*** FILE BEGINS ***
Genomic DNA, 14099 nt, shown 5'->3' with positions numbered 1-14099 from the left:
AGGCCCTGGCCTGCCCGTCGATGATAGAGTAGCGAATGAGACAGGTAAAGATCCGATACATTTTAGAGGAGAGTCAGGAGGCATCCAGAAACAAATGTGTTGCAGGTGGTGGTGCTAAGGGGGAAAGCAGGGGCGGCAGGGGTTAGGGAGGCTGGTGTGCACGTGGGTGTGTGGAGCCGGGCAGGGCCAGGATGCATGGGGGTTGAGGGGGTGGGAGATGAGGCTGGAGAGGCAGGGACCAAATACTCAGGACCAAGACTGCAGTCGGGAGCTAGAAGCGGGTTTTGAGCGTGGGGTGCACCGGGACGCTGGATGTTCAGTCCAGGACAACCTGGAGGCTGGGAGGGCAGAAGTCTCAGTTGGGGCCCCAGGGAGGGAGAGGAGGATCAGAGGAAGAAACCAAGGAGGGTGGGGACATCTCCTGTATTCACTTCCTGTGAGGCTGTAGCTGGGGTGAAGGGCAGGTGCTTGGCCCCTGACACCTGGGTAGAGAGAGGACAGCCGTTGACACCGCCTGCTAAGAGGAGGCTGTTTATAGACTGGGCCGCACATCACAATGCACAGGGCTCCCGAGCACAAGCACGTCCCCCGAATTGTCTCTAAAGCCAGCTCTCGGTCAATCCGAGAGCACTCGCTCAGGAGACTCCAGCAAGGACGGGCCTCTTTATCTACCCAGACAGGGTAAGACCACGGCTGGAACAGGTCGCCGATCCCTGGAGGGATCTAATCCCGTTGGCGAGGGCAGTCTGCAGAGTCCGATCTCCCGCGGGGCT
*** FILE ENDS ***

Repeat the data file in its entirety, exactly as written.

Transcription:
Genomic DNA, 14099 nt, shown 5'->3' with positions numbered 1-14099 from the left:
AGGCCCTGGCCTGCCCGTCGATGATAGAGTAGCGAATGAGACAGGTAAAGATCCGATACATTTTAGAGGAGAGTCAGGAGGCATCCAGAAACAAATGTGTTGCAGGTGGTGGTGCTAAGGGGGAAAGCAGGGGCGGCAGGGGTTAGGGAGGCTGGTGTGCACGTGGGTGTGTGGAGCCGGGCAGGGCCAGGATGCATGGGGGTTGAGGGGGTGGGAGATGAGGCTGGAGAGGCAGGGACCAAATACTCAGGACCAAGACTGCAGTCGGGAGCTAGAAGCGGGTTTTGAGCGTGGGGTGCACCGGGACGCTGGATGTTCAGTCCAGGACAACCTGGAGGCTGGGAGGGCAGAAGTCTCAGTTGGGGCCCCAGGGAGGGAGAGGAGGATCAGAGGAAGAAACCAAGGAGGGTGGGGACATCTCCTGTATTCACTTCCTGTGAGGCTGTAGCTGGGGTGAAGGGCAGGTGCTTGGCCCCTGACACCTGGGTAGAGAGAGGACAGCCGTTGACACCGCCTGCTAAGAGGAGGCTGTTTATAGACTGGGCCGCACATCACAATGCACAGGGCTCCCGAGCACAAGCACGTCCCCCGAATTGTCTCTAAAGCCAGCTCTCGGTCAATCCGAGAGCACTCGCTCAGGAGACTCCAGCAAGGACGGGCCTCTTTATCTACCCAGACAGGGTAAGACCACGGCTGGAACAGGTCGCCGATCCCTGGAGGGATCTAATCCCGTTGGCGAGGGCAGTCTGCAGAGTCCGATCTCCCGCGGGGCT